Using TableGen for target description

The target description classes require a detailed description of the target architecture. These target descriptions often have a large amount of common information (e.g., an add instruction is almost identical to a sub instruction). In order to allow the maximum amount of commonality to be factored out, the LLVM code generator uses the TableGen tool to describe big chunks of the target machine, which allows the use of domain-specific and target-specific abstractions to reduce the amount of repetition.

Target description classes

The LLVM target description classes (which are located in the include/llvm/Target directory) provide an abstract description of the target machine; independent of any particular client. These classes are designed to capture the abstract properties of the target (such as the instructions and registers it has), and do not incorporate any particular pieces of code generation algorithms. These interfaces do not take interference graphs as inputs or other algorithm-specific data structures.

All of the target description classes (except the TargetData class) are designed to be subclassed by the concrete target implementation, and have virtual methods implemented. To get to these implementations, the TargetMachine class provides accessors that should be implemented by the target.

The TargetMachine class

The TargetMachine class provides virtual methods that are used to access the target-specific implementations of the various target description classes via the get*Info methods (getInstrInfo, getRegisterInfo, getFrameInfo, etc.). This class is designed to be specialized by a concrete target implementation (e.g., X86TargetMachine) which implements the various virtual methods. The only required target description class is the TargetData class, but if the code generator components are to be used, the other interfaces should be implemented as well.

The TargetData class

The TargetData class is the only required target description class, and it is the only class that is not extensible. You cannot derived a new class from it. TargetData specifies information about how the target lays out memory for structures, the alignment requirements for various data types, the size of pointers in the target, and whether the target is little-endian or big-endian.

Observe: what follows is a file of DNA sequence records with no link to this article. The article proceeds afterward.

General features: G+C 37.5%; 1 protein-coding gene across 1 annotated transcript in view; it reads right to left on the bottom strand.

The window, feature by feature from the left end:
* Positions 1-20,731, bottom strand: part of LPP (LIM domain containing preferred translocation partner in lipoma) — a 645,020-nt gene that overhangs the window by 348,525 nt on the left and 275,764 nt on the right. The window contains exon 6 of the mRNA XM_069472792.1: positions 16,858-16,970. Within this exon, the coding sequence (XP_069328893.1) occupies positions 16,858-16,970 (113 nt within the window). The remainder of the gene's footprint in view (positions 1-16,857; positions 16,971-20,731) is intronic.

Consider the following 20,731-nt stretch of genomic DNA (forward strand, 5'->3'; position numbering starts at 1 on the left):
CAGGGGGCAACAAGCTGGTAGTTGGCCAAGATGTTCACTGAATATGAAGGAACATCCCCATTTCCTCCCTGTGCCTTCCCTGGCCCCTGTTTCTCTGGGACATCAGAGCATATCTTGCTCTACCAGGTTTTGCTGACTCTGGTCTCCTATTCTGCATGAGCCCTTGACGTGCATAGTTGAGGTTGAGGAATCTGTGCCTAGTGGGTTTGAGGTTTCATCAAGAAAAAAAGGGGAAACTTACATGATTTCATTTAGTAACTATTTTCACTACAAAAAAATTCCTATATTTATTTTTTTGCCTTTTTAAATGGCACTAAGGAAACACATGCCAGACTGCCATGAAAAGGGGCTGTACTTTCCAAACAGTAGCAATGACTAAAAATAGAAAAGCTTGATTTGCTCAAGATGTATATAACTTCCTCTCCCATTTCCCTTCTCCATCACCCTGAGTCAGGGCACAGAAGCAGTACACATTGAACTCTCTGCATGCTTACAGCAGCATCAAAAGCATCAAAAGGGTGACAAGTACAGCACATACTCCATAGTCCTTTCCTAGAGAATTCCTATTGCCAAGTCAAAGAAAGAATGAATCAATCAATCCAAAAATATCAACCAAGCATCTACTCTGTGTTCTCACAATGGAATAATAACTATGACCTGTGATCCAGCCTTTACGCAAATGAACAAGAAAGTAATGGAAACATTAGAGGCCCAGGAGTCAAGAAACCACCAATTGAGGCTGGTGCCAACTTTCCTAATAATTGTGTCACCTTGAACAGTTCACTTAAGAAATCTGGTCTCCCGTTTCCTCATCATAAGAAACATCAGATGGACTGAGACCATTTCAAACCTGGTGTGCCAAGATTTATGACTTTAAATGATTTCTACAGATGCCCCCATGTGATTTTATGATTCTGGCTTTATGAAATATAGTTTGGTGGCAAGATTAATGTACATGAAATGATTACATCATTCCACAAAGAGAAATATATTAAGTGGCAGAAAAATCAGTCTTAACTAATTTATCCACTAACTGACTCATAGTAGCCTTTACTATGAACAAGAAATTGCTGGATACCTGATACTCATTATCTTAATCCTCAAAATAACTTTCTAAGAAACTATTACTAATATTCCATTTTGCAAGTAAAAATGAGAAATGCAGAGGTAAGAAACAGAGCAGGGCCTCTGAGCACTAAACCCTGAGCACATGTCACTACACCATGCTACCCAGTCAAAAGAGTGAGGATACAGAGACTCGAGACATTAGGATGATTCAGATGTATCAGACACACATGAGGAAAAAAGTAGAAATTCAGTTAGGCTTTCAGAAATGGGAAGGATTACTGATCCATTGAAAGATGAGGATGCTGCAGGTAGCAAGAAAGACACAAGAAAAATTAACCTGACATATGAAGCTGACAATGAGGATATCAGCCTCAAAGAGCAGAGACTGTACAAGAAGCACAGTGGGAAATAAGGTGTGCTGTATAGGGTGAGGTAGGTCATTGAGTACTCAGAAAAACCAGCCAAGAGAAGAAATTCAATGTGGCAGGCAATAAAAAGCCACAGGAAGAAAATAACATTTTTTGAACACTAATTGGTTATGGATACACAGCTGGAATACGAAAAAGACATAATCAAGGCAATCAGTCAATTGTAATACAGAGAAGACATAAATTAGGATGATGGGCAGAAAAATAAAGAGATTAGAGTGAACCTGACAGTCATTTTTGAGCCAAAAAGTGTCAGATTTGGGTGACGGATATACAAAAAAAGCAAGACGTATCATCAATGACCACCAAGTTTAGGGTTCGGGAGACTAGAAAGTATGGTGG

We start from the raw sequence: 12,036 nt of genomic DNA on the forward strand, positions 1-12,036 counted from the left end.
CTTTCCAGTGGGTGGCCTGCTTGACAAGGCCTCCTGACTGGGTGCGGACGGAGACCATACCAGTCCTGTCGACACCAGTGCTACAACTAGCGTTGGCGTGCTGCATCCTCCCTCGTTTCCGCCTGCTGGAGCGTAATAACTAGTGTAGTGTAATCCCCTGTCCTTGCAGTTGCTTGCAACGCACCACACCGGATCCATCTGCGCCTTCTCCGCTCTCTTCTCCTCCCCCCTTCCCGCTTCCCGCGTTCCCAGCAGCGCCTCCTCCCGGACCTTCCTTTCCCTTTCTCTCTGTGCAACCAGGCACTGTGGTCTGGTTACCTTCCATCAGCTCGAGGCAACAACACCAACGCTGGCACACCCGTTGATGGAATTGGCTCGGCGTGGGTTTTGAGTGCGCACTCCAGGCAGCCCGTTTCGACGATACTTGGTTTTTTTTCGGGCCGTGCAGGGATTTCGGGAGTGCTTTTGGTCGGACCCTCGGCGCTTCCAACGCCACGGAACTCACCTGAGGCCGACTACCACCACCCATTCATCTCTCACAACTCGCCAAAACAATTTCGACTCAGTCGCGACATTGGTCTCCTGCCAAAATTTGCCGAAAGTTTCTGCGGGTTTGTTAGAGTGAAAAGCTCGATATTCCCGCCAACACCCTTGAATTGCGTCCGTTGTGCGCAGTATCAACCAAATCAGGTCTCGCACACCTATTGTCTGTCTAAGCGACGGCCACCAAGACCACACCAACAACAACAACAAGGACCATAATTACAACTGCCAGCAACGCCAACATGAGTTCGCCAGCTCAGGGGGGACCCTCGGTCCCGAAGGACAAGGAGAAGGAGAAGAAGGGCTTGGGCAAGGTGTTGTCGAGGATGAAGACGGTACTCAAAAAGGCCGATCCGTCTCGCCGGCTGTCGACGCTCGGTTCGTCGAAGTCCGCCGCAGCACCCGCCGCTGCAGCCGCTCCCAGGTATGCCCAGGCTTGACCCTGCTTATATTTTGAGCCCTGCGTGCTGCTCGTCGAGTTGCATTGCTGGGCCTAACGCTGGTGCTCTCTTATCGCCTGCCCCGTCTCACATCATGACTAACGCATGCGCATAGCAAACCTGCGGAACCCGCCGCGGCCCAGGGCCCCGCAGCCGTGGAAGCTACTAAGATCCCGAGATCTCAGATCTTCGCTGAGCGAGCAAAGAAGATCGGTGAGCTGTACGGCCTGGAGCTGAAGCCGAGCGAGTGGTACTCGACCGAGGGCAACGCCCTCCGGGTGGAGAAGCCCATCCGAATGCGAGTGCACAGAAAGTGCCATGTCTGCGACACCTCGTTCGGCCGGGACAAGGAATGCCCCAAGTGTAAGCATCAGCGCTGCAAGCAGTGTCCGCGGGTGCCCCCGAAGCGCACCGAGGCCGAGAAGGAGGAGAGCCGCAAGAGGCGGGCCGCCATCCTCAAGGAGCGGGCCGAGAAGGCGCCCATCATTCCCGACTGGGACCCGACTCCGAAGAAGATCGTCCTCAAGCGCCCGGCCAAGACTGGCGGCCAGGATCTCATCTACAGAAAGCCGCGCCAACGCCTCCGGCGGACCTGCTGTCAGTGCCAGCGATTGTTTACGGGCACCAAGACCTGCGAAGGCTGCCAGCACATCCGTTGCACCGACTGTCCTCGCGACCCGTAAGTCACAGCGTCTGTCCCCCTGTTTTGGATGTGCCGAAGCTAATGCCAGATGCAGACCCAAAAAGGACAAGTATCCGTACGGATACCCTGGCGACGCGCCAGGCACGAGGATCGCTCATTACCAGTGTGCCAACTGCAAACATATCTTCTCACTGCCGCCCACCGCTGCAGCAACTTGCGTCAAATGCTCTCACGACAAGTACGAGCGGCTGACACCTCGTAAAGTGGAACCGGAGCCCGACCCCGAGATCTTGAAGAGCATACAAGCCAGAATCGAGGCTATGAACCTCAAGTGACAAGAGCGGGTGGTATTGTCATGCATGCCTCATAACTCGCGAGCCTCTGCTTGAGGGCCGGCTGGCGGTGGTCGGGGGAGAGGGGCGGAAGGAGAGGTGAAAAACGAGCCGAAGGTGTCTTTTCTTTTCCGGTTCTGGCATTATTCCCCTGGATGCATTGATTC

The TargetLowering class

The TargetLowering class is used by SelectionDAG based instruction selectors primarily to describe how LLVM code should be lowered to SelectionDAG operations. Among other things, this class indicates:

The MRegisterInfo class

The MRegisterInfo class (which will eventually be renamed to TargetRegisterInfo) is used to describe the register file of the target and any interactions between the registers.

Registers in the code generator are represented in the code generator by unsigned numbers. Physical registers (those that actually exist in the target description) are unique small numbers, and virtual registers are generally large.

Each register in the processor description has an associated MRegisterDesc entry, which provides a textual name for the register (used for assembly output and debugging dumps), a set of aliases (used to indicate that one register overlaps with another), and some flag bits.

In addition to the per-register description, the MRegisterInfo class exposes a set of processor specific register classes (instances of the TargetRegisterClass class). Each register class contains sets of registers that have the same properties (for example, they are all 32-bit integer registers). Each SSA virtual register created by the instruction selector has an associated register class. When the register allocator runs, it replaces virtual registers with a physical register in the set.